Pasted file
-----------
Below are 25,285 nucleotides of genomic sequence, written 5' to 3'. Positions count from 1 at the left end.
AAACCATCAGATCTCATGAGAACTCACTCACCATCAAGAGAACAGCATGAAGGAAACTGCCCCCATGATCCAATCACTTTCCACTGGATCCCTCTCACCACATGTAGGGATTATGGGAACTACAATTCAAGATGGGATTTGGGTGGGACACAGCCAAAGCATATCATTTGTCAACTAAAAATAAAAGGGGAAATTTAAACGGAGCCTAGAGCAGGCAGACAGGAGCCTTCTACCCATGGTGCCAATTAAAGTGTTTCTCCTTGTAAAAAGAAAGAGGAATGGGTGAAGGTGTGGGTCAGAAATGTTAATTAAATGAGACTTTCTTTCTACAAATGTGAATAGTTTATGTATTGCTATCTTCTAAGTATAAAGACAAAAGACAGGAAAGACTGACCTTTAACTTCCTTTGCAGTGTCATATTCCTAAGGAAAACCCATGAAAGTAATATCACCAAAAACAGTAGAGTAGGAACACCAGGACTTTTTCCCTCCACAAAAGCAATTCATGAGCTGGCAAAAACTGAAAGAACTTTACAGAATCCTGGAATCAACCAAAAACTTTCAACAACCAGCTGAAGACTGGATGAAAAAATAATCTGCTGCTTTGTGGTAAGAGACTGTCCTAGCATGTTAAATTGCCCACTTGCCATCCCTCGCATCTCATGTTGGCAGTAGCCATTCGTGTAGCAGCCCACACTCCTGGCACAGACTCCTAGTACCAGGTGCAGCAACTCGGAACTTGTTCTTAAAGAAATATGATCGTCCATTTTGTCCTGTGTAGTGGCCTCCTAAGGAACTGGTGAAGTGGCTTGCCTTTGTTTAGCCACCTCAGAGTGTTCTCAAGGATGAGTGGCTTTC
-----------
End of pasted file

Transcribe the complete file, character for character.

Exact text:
Below are 25,285 nucleotides of genomic sequence, written 5' to 3'. Positions count from 1 at the left end.
AAACCATCAGATCTCATGAGAACTCACTCACCATCAAGAGAACAGCATGAAGGAAACTGCCCCCATGATCCAATCACTTTCCACTGGATCCCTCTCACCACATGTAGGGATTATGGGAACTACAATTCAAGATGGGATTTGGGTGGGACACAGCCAAAGCATATCATTTGTCAACTAAAAATAAAAGGGGAAATTTAAACGGAGCCTAGAGCAGGCAGACAGGAGCCTTCTACCCATGGTGCCAATTAAAGTGTTTCTCCTTGTAAAAAGAAAGAGGAATGGGTGAAGGTGTGGGTCAGAAATGTTAATTAAATGAGACTTTCTTTCTACAAATGTGAATAGTTTATGTATTGCTATCTTCTAAGTATAAAGACAAAAGACAGGAAAGACTGACCTTTAACTTCCTTTGCAGTGTCATATTCCTAAGGAAAACCCATGAAAGTAATATCACCAAAAACAGTAGAGTAGGAACACCAGGACTTTTTCCCTCCACAAAAGCAATTCATGAGCTGGCAAAAACTGAAAGAACTTTACAGAATCCTGGAATCAACCAAAAACTTTCAACAACCAGCTGAAGACTGGATGAAAAAATAATCTGCTGCTTTGTGGTAAGAGACTGTCCTAGCATGTTAAATTGCCCACTTGCCATCCCTCGCATCTCATGTTGGCAGTAGCCATTCGTGTAGCAGCCCACACTCCTGGCACAGACTCCTAGTACCAGGTGCAGCAACTCGGAACTTGTTCTTAAAGAAATATGATCGTCCATTTTGTCCTGTGTAGTGGCCTCCTAAGGAACTGGTGAAGTGGCTTGCCTTTGTTTAGCCACCTCAGAGTGTTCTCAAGGATGAGTGGCTTTC